The fivethirtyeight website which I think is most reliable for polling as it's a weighted aggregate of polls based on the strength of each shows only modest growth in approval with Trump still deep underwater overall.
What you think, frankly, is irrelevant. I was citing a recent poll from the New Yorker, hardly the equivalent of Fox News or a non-credible source, that showed Trump's approval rating was up by 10 or so points, with the support coming mostly from independents.
While it may or may not result in a Trump re-election, it's clear that the impeachment proceedings have generated a positive bump in approval for the sitting president. Interesting development and the opposite of what one might expect.
At the risk of offending you further by offering my thoughts, I think you may be confusing a Gallup poll published in New York magazine (but not their poll) with something in the New Yorker.
Here is the latter, which actually quotes another very reliable and highly respected aggregate poller, realclearpolitics as showing that impeachment has hardly moved the polls at all, though that was a couple of weeks ago:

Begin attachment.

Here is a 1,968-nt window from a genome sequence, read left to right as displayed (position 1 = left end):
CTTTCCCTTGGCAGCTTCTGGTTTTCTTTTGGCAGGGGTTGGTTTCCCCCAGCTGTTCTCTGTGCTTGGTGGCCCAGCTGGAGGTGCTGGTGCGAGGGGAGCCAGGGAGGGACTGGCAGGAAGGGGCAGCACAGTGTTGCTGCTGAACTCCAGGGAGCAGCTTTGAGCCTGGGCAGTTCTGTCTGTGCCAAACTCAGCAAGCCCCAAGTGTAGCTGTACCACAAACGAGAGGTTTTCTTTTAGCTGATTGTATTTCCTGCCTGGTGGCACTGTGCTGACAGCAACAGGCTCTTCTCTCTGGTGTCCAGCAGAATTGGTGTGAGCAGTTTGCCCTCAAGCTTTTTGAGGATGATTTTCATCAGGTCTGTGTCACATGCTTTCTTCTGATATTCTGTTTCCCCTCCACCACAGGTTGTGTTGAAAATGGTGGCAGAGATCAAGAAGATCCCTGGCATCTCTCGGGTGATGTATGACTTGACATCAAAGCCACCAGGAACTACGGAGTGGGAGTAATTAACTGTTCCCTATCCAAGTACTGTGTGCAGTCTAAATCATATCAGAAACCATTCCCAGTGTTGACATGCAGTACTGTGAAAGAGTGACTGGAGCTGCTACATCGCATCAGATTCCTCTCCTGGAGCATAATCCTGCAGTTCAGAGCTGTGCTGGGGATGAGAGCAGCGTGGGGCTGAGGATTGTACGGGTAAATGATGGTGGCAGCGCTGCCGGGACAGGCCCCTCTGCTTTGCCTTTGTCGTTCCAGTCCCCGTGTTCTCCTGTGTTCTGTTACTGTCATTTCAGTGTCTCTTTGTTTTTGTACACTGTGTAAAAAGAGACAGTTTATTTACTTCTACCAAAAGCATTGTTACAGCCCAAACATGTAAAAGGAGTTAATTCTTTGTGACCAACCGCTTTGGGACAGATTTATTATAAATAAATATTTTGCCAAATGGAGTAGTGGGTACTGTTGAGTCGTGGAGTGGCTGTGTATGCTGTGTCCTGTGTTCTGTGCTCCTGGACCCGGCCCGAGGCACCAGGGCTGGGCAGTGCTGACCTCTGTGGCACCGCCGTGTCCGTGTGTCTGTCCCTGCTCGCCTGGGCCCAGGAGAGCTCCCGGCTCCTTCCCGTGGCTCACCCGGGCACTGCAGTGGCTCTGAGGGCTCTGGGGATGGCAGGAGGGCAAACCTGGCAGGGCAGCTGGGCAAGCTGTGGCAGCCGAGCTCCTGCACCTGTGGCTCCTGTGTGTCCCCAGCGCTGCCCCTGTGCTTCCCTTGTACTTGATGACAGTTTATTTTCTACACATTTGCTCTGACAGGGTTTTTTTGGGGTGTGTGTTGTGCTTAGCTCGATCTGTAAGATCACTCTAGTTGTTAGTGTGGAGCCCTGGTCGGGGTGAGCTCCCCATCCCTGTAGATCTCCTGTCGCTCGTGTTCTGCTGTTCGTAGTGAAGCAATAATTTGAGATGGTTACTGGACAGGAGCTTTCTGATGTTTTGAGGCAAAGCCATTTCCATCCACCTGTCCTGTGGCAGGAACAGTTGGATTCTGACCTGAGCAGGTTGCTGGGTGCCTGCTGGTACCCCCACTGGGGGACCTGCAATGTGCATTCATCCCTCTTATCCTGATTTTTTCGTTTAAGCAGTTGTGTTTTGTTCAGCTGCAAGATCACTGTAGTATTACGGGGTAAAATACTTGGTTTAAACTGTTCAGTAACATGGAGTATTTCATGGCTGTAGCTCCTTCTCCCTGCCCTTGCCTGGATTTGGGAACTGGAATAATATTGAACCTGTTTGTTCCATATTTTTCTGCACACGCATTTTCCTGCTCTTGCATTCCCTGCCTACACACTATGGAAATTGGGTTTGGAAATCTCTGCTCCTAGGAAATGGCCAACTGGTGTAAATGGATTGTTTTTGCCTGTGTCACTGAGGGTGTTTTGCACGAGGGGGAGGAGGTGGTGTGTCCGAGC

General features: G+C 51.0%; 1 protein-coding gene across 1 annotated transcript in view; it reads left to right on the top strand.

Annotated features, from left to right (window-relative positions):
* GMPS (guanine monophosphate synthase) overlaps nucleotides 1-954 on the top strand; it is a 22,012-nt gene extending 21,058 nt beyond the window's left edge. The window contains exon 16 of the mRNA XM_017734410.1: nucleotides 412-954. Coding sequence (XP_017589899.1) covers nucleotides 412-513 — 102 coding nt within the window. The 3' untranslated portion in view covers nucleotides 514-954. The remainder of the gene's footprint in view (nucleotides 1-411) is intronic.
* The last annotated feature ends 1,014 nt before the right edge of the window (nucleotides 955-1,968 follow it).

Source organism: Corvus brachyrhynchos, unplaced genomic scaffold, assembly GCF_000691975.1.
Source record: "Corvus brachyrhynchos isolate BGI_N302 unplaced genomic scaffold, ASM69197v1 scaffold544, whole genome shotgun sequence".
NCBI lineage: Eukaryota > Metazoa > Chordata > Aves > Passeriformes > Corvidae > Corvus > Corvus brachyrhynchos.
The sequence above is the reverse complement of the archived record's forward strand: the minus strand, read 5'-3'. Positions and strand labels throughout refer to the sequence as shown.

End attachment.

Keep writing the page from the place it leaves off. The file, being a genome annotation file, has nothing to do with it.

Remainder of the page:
New York magazine however shares a newer Gallup poll showing Trump's approval rating is up 6 points (not 10 though) since the start of the impeachment inquiry. That story is here:
Though neither shows a jump of 10 points as you claim above. So perhaps there is a newer New Yorker piece that google couldn't find.. Or another magazine with New York in the title perhaps? Or perhaps you meant the rather consistent 10 point gap between Trump's unfavourability and favourability ratings (52.8/42.7) as shown here:
Whatever the answer, feel free to share the link to the 10 point rise you mention above.
Also, contrary to what you suggest, based on the only recent example at least, it should not be surprising that Trump's approval rating has risen since the impeachment as the same thing happened to Bill Clinton, based on Gallup's polling then:
"the onset of the publicity surrounding the Lewinsky revelations was correlated with a significant jump in Clinton's job approval rating, and the two quarters during which the House and Senate debated impeachment and conviction -- 4th quarter 1998 and 1st quarter 1999 -- saw the public give Bill Clinton the highest job approval ratings of any of the 25 quarters of the Clinton administration to date."